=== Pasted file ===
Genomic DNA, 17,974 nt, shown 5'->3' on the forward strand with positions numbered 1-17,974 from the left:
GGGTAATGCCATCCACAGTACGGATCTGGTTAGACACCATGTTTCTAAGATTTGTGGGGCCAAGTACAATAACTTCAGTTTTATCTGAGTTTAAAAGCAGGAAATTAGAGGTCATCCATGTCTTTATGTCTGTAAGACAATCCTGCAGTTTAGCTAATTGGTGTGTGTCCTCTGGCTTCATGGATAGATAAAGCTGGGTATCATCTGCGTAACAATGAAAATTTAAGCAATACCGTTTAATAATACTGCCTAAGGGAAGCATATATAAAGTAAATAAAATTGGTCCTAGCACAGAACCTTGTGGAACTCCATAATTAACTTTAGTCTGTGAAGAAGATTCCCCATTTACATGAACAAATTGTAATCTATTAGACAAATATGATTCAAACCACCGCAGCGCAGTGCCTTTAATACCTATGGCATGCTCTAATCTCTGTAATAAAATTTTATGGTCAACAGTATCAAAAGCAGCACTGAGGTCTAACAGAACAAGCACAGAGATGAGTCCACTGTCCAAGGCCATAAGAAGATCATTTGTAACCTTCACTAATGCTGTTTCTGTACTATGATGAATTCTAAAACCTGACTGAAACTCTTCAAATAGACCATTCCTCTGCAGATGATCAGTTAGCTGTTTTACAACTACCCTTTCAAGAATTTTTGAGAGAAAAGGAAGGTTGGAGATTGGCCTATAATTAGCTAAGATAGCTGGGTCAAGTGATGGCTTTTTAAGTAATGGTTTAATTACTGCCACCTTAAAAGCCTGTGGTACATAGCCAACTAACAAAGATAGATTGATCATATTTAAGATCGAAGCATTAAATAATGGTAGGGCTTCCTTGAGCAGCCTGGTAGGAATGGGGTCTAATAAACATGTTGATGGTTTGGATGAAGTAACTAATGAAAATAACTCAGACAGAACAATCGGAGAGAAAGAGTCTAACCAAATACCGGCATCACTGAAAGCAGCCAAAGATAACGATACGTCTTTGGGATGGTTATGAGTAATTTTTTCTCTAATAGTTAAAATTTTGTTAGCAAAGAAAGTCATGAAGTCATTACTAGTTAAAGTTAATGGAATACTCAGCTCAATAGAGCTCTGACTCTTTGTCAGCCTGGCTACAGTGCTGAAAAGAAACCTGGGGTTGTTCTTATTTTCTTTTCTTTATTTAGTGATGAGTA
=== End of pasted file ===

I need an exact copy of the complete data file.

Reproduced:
Genomic DNA, 17,974 nt, shown 5'->3' on the forward strand with positions numbered 1-17,974 from the left:
GGGTAATGCCATCCACAGTACGGATCTGGTTAGACACCATGTTTCTAAGATTTGTGGGGCCAAGTACAATAACTTCAGTTTTATCTGAGTTTAAAAGCAGGAAATTAGAGGTCATCCATGTCTTTATGTCTGTAAGACAATCCTGCAGTTTAGCTAATTGGTGTGTGTCCTCTGGCTTCATGGATAGATAAAGCTGGGTATCATCTGCGTAACAATGAAAATTTAAGCAATACCGTTTAATAATACTGCCTAAGGGAAGCATATATAAAGTAAATAAAATTGGTCCTAGCACAGAACCTTGTGGAACTCCATAATTAACTTTAGTCTGTGAAGAAGATTCCCCATTTACATGAACAAATTGTAATCTATTAGACAAATATGATTCAAACCACCGCAGCGCAGTGCCTTTAATACCTATGGCATGCTCTAATCTCTGTAATAAAATTTTATGGTCAACAGTATCAAAAGCAGCACTGAGGTCTAACAGAACAAGCACAGAGATGAGTCCACTGTCCAAGGCCATAAGAAGATCATTTGTAACCTTCACTAATGCTGTTTCTGTACTATGATGAATTCTAAAACCTGACTGAAACTCTTCAAATAGACCATTCCTCTGCAGATGATCAGTTAGCTGTTTTACAACTACCCTTTCAAGAATTTTTGAGAGAAAAGGAAGGTTGGAGATTGGCCTATAATTAGCTAAGATAGCTGGGTCAAGTGATGGCTTTTTAAGTAATGGTTTAATTACTGCCACCTTAAAAGCCTGTGGTACATAGCCAACTAACAAAGATAGATTGATCATATTTAAGATCGAAGCATTAAATAATGGTAGGGCTTCCTTGAGCAGCCTGGTAGGAATGGGGTCTAATAAACATGTTGATGGTTTGGATGAAGTAACTAATGAAAATAACTCAGACAGAACAATCGGAGAGAAAGAGTCTAACCAAATACCGGCATCACTGAAAGCAGCCAAAGATAACGATACGTCTTTGGGATGGTTATGAGTAATTTTTTCTCTAATAGTTAAAATTTTGTTAGCAAAGAAAGTCATGAAGTCATTACTAGTTAAAGTTAATGGAATACTCAGCTCAATAGAGCTCTGACTCTTTGTCAGCCTGGCTACAGTGCTGAAAAGAAACCTGGGGTTGTTCTTATTTTCTTTTCTTTATTTAGTGATGAGTA